When it is Not a Reach
The first round of every draft features the top performers in the game, and because of the predictability of the draft's early rounds, you can safely assume that the first-rounder you love will not be there in the second round. If you are drafting someone third overall that most experts think should be 12th overall, that is not a reach. Other drafters will mock you for reaching, but always remember that taking any player who won't be available in the next round is not reaching.
Let's suppose you have a Philadelphia homer in your league who loves to own his Eagles. However, you also want Zach Ertz on your team at his eighth-round ADP. If the Eagles homer doesn't have a tight end in the seventh round, you can reasonably expect Ertz to be gone before your next pick. So go for it. It's not a reach.
The opposite of the reach is the steal. Taking another owner's target right before they get to pick remains one of the great pleasures of draft day. It's one thing to hear a sincere "Nice pick" after your selection, but there's nothing like hearing expletives from the person who drafts immediately after you. That means you've done it right.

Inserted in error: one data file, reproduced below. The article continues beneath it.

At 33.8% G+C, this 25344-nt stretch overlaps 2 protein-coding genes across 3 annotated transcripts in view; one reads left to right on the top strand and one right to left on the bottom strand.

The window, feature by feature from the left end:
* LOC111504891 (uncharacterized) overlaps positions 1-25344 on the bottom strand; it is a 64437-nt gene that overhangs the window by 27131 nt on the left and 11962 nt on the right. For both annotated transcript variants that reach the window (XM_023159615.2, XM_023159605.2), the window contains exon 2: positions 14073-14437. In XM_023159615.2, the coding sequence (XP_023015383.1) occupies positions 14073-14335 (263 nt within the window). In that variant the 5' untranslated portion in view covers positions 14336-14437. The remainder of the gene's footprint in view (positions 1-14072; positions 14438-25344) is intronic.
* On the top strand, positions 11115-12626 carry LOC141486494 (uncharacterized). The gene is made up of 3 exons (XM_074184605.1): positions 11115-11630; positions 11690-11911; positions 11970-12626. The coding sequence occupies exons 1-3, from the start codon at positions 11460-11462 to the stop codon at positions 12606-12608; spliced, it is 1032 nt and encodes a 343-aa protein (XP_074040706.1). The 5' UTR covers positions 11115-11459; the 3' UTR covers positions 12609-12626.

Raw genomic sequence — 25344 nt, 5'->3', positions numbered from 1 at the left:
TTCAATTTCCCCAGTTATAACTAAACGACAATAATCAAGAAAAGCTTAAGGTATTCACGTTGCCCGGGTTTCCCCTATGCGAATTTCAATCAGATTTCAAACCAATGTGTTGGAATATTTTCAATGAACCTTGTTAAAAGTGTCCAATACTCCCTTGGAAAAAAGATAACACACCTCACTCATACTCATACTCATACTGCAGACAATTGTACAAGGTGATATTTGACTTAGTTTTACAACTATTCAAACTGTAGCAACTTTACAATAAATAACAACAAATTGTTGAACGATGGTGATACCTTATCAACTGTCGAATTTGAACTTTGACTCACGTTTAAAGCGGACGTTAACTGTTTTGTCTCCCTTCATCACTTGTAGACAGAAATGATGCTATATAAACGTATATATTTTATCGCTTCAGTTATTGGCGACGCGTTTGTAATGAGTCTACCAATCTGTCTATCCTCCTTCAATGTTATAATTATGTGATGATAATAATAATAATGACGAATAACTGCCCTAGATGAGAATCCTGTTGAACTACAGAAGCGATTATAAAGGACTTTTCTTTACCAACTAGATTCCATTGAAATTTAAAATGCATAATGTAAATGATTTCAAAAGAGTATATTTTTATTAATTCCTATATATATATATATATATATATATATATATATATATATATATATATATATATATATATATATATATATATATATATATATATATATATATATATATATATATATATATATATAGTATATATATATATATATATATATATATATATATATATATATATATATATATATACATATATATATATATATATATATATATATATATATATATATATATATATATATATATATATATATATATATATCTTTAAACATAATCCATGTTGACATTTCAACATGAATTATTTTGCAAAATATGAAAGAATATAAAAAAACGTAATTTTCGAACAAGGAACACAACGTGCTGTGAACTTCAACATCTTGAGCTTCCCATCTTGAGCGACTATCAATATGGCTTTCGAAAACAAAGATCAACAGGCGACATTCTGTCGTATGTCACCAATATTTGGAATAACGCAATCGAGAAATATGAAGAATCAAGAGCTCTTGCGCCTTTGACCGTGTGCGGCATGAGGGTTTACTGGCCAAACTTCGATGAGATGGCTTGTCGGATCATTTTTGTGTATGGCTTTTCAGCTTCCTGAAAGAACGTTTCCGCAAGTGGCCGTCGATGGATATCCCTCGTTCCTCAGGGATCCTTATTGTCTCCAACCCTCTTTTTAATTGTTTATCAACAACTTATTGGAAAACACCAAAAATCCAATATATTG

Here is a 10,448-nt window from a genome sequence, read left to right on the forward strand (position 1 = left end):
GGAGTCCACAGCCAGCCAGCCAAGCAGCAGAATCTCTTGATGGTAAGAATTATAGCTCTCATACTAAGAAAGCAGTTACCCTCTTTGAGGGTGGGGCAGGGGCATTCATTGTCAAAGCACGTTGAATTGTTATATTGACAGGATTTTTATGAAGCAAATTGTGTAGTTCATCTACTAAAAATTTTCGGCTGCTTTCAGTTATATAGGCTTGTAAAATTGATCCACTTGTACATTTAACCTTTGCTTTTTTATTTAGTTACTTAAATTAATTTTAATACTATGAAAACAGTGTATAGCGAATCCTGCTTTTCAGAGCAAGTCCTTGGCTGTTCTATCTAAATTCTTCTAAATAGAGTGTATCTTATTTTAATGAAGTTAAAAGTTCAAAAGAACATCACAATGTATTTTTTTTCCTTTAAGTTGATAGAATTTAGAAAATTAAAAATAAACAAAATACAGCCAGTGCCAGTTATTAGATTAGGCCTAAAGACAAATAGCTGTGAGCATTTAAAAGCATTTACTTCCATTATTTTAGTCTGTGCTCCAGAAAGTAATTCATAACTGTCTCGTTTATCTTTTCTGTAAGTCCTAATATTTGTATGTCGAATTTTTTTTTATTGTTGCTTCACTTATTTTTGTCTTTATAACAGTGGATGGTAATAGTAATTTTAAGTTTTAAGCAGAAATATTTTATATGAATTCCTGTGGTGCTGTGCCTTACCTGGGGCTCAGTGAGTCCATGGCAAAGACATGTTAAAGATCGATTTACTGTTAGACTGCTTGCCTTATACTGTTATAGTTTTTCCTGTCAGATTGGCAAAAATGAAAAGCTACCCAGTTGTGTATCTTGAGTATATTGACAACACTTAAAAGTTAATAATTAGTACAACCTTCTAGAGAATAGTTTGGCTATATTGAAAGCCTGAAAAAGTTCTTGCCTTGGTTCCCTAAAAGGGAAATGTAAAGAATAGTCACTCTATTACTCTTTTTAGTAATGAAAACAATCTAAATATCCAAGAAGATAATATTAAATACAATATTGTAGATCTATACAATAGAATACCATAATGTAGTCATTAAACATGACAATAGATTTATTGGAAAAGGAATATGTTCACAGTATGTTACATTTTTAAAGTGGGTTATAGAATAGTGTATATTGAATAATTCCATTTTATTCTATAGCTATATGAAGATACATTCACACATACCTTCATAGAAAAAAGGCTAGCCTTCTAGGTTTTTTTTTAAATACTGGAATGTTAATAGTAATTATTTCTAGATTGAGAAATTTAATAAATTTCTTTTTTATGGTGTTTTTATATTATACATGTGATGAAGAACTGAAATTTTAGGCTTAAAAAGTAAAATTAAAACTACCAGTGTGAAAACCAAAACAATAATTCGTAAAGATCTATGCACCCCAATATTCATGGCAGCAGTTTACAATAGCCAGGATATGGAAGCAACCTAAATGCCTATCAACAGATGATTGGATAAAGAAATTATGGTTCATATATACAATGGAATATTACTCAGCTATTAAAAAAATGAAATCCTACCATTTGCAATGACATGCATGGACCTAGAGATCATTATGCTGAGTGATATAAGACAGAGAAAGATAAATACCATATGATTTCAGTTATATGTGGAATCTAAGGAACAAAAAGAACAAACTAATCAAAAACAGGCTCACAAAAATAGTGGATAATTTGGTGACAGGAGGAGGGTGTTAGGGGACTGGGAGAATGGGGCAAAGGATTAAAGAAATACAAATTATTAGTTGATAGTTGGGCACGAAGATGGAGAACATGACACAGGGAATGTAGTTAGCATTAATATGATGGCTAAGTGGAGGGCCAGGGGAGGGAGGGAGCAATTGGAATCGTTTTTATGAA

Any player who outperforms his ADP is also known as a steal, but you won't know if you've scored one of those until after the season is underway.
The Running Backs
Considering the nature of today's game, running backs who are not part of a committee are fantasy's greatest commodity. In any given year, you can expect 12-16 running backs to earn the designation of "bell cow" or "workhorse" or some other beast-of-burden nickname assigned to a back that gets more than 20 carries a game. It's not surprising that those running backs are overwhelmingly selected within the first couple of rounds. It's a good idea to get one of these guys in the first two rounds and have two of them by the end of the fifth round.